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Election ’08: And Now, a Brief Look at Countries that Aren’t America

by Staff


Tags: democratic elections, international elections, worldwide elections, 2008 presidential campaign,

What are the five most important votes taking place this year? 

If your answers included “South Carolina,” “Florida,” or “a special election for mayor of New York after Bloomberg jumps in as an independent,” you might need to take a step back. Foreign Policy wants to remind you of a place you may have forgotten while glued to the televised presidential horse race—a little place called the rest of the world. 

Foreign Policy’s most recent edition of its online feature “The List” tallies five particularly important elections in the vast elsewhere. Taiwanese nationalists squared off against a tough opposition challenge in last week’s parliamentary election and will do so again in an upcoming presidential vote. Pakistan’s parliamentary elections were postponed following Benazir Bhutto’s assassination and ensuing riots but will be held next month—and few trust President Pervez Musharraf’s promise for “free and fair” elections. In March, Russian president Vladimir Putin plans to pass the presidency on to First Deputy Prime Minister Dmitri Medvedev, who has promised to make Putin the prime minister. It’s anybody’s guess how smooth this transition will be, not to mention the power-sharing arrangement itself.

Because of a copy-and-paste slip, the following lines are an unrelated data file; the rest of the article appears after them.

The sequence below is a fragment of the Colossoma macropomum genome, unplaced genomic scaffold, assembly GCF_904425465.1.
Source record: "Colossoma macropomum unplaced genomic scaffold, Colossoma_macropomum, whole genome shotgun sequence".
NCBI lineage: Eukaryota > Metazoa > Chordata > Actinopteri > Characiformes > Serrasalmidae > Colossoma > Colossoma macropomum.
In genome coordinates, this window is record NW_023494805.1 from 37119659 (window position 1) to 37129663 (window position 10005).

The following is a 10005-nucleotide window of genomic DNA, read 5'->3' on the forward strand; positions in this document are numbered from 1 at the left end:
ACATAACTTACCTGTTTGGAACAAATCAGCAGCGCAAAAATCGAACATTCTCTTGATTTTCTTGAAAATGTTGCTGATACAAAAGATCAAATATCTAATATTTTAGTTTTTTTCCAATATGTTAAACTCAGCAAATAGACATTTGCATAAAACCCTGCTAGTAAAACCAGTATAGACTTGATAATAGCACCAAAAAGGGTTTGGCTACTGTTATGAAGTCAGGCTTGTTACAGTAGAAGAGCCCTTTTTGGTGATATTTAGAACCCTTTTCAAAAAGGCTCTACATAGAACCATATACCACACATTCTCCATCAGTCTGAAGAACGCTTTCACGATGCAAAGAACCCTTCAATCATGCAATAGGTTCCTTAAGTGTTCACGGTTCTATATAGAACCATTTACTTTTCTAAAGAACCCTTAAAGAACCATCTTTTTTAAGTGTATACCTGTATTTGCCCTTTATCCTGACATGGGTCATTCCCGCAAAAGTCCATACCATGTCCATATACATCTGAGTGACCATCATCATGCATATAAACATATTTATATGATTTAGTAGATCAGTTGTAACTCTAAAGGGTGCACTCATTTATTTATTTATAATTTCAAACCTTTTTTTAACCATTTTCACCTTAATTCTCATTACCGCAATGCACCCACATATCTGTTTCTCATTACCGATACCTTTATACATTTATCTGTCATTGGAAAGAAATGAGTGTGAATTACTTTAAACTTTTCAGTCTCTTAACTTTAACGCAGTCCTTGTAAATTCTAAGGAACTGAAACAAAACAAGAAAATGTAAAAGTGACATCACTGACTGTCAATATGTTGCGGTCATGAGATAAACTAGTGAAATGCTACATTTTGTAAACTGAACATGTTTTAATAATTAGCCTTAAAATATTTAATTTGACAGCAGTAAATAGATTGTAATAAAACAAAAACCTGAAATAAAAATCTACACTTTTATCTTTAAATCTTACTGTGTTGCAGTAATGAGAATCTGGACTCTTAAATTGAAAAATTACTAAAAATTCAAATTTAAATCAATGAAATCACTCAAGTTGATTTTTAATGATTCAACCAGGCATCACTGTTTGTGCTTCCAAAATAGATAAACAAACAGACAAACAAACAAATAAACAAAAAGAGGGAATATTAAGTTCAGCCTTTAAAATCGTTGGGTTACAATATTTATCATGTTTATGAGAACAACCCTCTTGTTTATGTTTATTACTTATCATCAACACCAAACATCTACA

In Zimbabwe, the economy is a complete mess, and President Robert Mugabe—who has been in power for almost 30 years—faces a serious electoral challenge. And upcoming legislative elections in Iran are viewed widely as a referendum on President Mahmoud Ahmadinejad’s economic policies and aggressive demeanor.

While each of these countries’ elections are undoubtedly fraught with nuance, ours, to the best of my knowledge, is the only nation that spent the better part of last week fretting over what it “means” that a candidate got slightly emotional while talking to voters on national television.

Steve Thorngate